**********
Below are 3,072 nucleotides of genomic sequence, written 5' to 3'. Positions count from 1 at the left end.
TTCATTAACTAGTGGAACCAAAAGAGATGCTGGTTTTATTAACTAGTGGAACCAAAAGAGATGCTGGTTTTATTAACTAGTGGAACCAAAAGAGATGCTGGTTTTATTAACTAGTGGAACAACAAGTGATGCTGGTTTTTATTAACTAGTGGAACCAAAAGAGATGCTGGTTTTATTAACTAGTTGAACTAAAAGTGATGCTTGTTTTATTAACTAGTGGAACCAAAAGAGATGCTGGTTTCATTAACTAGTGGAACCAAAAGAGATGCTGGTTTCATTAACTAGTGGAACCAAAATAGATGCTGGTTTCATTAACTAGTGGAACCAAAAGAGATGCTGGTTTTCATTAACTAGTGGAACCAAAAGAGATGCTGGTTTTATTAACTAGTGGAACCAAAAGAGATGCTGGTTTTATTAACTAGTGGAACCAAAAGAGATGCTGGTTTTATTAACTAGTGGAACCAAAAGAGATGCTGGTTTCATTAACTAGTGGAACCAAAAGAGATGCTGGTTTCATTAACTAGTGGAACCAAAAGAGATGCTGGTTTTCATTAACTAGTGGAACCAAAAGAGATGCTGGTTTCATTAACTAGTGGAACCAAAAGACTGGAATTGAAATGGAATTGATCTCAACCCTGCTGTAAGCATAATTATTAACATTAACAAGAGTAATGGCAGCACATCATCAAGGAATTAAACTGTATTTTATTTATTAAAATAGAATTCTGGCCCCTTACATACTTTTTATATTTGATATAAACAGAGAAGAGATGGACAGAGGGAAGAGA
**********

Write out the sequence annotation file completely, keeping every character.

Below are 3,072 nucleotides of genomic sequence, written 5' to 3'. Positions count from 1 at the left end.
TTCATTAACTAGTGGAACCAAAAGAGATGCTGGTTTTATTAACTAGTGGAACCAAAAGAGATGCTGGTTTTATTAACTAGTGGAACCAAAAGAGATGCTGGTTTTATTAACTAGTGGAACAACAAGTGATGCTGGTTTTTATTAACTAGTGGAACCAAAAGAGATGCTGGTTTTATTAACTAGTTGAACTAAAAGTGATGCTTGTTTTATTAACTAGTGGAACCAAAAGAGATGCTGGTTTCATTAACTAGTGGAACCAAAAGAGATGCTGGTTTCATTAACTAGTGGAACCAAAATAGATGCTGGTTTCATTAACTAGTGGAACCAAAAGAGATGCTGGTTTTCATTAACTAGTGGAACCAAAAGAGATGCTGGTTTTATTAACTAGTGGAACCAAAAGAGATGCTGGTTTTATTAACTAGTGGAACCAAAAGAGATGCTGGTTTTATTAACTAGTGGAACCAAAAGAGATGCTGGTTTCATTAACTAGTGGAACCAAAAGAGATGCTGGTTTCATTAACTAGTGGAACCAAAAGAGATGCTGGTTTTCATTAACTAGTGGAACCAAAAGAGATGCTGGTTTCATTAACTAGTGGAACCAAAAGACTGGAATTGAAATGGAATTGATCTCAACCCTGCTGTAAGCATAATTATTAACATTAACAAGAGTAATGGCAGCACATCATCAAGGAATTAAACTGTATTTTATTTATTAAAATAGAATTCTGGCCCCTTACATACTTTTTATATTTGATATAAACAGAGAAGAGATGGACAGAGGGAAGAGA